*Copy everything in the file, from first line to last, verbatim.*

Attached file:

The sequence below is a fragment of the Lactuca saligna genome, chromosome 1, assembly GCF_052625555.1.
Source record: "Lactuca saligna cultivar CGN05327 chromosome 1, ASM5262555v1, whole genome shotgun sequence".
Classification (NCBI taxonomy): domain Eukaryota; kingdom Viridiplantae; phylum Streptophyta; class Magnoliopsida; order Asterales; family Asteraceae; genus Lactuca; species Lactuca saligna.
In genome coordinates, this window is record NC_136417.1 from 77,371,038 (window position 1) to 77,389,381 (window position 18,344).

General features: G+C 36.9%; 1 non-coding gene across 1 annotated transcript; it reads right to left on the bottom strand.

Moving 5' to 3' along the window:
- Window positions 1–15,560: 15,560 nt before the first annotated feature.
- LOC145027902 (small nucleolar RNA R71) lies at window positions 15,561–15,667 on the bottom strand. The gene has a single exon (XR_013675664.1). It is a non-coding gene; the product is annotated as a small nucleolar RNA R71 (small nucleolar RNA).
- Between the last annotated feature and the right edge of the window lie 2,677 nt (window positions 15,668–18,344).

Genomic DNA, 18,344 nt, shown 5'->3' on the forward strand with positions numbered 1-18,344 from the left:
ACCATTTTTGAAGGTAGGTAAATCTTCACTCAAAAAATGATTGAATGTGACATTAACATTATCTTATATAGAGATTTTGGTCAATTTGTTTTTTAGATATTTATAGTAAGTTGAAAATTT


The sequence below is a fragment of the Lactuca saligna genome, chromosome 1, assembly GCF_052625555.1.
Source record: "Lactuca saligna cultivar CGN05327 chromosome 1, ASM5262555v1, whole genome shotgun sequence".
Classification (NCBI taxonomy): domain Eukaryota; kingdom Viridiplantae; phylum Streptophyta; class Magnoliopsida; order Asterales; family Asteraceae; genus Lactuca; species Lactuca saligna.
In genome coordinates, this window is record NC_136417.1 from 77,371,038 (window position 1) to 77,389,381 (window position 18,344).

General features: G+C 36.9%; 1 non-coding gene across 1 annotated transcript; it reads right to left on the bottom strand.

Moving 5' to 3' along the window:
- Window positions 1–15,560: 15,560 nt before the first annotated feature.
- LOC145027902 (small nucleolar RNA R71) lies at window positions 15,561–15,667 on the bottom strand. The gene has a single exon (XR_013675664.1). It is a non-coding gene; the product is annotated as a small nucleolar RNA R71 (small nucleolar RNA).
- Between the last annotated feature and the right edge of the window lie 2,677 nt (window positions 15,668–18,344).

Genomic DNA, 18,344 nt, shown 5'->3' on the forward strand with positions numbered 1-18,344 from the left:
ACCATTTTTGAAGGTAGGTAAATCTTCACTCAAAAAATGATTGAATGTGACATTAACATTATCTTATATAGAGATTTTGGTCAATTTGTTTTTTAGATATTTATAGTAAGTTGAAAATTT